Solitude in the Salmon Huckleberry

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“Oh you’re going to absolutely fall in love with it. May never come back from the area just like my husband and I,” winked Chris, the gleam of empathetic excitement twinkling in her eyes, while she commanded the bus steering wheel in front of her.

- Oliver Ambros

 

Perhaps it was setting the stage, a bus for 40 people, completely empty apart from my warm spirited bus driver named Chris. I was in Sandy, Oregon, aboard the SAM bus route, slowly weaving my way closer to a Salmon-Huckleberry Wilderness trailhead that would guide me the rest of the way.

Yet this quick, solo overnight backpack trip was a long time coming: One bike ride, one train ride, one bus that led to another bus, and a three hour hike placed me at the top of my basecamp just as the evening sun was beginning to turn the green forest around me into pure gold.

Leaving the trail behind, I scrambled west across the mountain ridgeline, slowly sensing myself inching closer to my destination: Solitude. As I bushwhacked through the trees and rocks, I thought back to my earlier conversations with fellow hikers along the trail, clear final preparation for a quiet night’s conversation reserved for one. Turning left to round a set of boulders, I happened upon what had the makings of a great camp and set my bag down in preparation for dinner.

In all honesty, the effort necessary to make it here left me undeserving of such a mystifying place. A four and a half mile hike with minor elevation had prefaced my arrival. I felt my arm, goosebumps beginning to slowly bloom from the cool, rich forest air wafting from my right. I wasn’t damp enough to be sweat worthy of this place. And yet, here I was, the Salmon-Huckleberry Wilderness with a portrait-like expansive view of Mt. Hood, slowly observing its grey andesite face turn to gold with each passing minute.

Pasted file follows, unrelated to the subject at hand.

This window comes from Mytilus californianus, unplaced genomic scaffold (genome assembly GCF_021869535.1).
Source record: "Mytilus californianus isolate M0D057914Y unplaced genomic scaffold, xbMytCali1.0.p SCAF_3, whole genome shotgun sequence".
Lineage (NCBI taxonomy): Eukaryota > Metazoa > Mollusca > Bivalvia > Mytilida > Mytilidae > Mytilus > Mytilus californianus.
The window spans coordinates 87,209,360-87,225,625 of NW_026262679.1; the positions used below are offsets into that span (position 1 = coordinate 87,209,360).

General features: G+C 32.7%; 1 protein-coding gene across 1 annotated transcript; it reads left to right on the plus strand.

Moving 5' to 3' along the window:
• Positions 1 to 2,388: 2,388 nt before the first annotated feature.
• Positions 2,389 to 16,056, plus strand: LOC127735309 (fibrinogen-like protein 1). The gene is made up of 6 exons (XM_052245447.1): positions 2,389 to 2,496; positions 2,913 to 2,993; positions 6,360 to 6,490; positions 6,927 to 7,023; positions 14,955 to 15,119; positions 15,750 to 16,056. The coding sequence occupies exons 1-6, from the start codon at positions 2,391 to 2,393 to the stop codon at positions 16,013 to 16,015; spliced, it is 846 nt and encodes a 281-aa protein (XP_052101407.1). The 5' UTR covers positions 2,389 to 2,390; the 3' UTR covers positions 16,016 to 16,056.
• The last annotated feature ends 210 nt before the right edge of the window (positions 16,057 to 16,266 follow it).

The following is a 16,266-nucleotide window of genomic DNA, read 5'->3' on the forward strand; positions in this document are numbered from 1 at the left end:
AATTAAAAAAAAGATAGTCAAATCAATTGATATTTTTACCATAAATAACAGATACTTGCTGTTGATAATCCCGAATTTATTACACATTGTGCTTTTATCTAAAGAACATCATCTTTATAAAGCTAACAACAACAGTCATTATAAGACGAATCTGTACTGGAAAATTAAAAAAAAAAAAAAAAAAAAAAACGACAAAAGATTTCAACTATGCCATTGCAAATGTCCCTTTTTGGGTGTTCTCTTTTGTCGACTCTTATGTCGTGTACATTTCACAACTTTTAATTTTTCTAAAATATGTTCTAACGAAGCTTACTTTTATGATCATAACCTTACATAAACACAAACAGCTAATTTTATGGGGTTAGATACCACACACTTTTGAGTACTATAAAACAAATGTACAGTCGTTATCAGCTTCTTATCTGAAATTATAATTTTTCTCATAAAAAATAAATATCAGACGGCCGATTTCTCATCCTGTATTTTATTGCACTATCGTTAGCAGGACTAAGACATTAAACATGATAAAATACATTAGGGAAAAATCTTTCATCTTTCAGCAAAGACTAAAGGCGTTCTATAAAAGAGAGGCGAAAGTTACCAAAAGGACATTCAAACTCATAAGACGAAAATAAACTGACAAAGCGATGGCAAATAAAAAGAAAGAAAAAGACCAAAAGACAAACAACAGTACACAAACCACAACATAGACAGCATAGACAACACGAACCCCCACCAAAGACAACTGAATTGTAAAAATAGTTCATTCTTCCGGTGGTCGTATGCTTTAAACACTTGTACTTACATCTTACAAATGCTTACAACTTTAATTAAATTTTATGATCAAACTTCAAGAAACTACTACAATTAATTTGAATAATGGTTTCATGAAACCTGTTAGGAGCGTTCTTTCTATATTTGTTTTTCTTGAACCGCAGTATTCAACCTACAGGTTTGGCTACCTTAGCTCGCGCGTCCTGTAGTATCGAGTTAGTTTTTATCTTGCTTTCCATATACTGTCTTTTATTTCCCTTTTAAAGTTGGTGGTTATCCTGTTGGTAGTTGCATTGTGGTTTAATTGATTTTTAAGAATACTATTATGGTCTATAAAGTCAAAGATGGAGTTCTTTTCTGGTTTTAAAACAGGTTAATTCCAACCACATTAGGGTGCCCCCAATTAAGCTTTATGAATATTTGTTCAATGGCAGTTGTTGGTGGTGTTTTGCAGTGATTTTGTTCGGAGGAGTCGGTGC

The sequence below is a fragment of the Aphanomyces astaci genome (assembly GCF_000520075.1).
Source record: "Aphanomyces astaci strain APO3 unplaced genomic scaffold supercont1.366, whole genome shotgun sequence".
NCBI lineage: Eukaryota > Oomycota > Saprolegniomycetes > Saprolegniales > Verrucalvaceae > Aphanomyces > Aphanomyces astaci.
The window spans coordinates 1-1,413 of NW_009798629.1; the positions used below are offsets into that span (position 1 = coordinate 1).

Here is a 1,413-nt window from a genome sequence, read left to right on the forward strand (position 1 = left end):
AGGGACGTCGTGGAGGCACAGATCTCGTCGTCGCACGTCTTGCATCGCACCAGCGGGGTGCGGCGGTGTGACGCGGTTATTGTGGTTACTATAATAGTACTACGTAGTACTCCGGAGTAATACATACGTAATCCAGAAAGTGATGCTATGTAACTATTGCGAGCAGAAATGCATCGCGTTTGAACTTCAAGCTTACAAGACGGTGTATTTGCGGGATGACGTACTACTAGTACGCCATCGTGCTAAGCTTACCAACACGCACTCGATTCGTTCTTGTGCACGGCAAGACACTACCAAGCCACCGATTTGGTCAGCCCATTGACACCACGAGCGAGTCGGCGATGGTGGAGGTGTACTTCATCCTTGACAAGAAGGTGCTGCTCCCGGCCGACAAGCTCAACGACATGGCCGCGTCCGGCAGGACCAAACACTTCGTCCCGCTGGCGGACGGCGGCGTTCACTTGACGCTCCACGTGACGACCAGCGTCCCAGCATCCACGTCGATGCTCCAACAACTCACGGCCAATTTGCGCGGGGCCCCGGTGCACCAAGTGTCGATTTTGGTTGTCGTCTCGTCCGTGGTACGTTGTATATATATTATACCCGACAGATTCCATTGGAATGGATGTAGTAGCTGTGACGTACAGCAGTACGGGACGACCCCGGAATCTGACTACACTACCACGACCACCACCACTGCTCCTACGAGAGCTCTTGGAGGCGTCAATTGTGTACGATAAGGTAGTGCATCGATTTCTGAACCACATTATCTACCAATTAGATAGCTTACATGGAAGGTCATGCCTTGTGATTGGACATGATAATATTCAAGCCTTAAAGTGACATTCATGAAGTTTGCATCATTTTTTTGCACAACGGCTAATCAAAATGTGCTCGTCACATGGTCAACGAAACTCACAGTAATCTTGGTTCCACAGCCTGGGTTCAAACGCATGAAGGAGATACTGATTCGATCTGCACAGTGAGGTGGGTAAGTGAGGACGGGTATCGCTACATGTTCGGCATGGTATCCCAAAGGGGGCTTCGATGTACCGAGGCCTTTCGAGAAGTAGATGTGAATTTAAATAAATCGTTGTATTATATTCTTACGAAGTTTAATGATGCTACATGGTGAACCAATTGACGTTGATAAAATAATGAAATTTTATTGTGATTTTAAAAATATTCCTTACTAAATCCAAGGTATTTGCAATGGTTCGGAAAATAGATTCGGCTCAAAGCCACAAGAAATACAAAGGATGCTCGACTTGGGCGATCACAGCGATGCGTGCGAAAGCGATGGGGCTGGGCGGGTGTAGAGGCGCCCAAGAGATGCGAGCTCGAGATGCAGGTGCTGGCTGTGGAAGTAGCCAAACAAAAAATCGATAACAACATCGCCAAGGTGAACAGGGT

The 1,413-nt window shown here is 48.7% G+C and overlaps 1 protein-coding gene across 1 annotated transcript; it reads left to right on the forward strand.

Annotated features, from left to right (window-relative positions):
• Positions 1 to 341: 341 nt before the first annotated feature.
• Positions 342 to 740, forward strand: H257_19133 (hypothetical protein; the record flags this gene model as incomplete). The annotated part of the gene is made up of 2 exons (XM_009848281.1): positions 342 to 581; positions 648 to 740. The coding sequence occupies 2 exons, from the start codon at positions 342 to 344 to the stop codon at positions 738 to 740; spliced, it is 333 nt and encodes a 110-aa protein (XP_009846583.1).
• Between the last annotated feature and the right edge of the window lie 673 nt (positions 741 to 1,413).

I set aside my jar of peanut butter, popped my final tortilla from dinner into my mouth, and leaned back into my makeshift la-z-boy, a gathered fallen pine branch properly angeled to be the backrest of a flat, smooth faced rock.

The green forest below the cliff I comfortably dangled my legs off of creaked and slowly seemed to drift with the breeze. I could see for hundreds of miles, the Cascades to the North stood out against the slowly darkening sky: Rainier, Adams, St. Helens. I closed my eyes feeling the sunset’s golden rays warming my exposed skin. I breathed in deeply with the cool mountain wind.

Far too often, I dream of adventure. True adventure, that is, where danger plays a role, and experience, or lack thereof, shapes the outcomes of a trek. Far less often do I close my eyes and picture the likes of my current place: A very different state of extreme serenity, comfort, and lonesomeness.

I reached into my bag, slowly packing up my food and exchanged my jar of peanut butter for a compressed hammock before shuffling my way down the ridgeline to a site I had previously scouted. With a clear, uncompromised view of Mt. Hood to my slight right and a thick line of trees and rocks forming a barrier from the freeze of midnight winds, I setup my sleeping situation.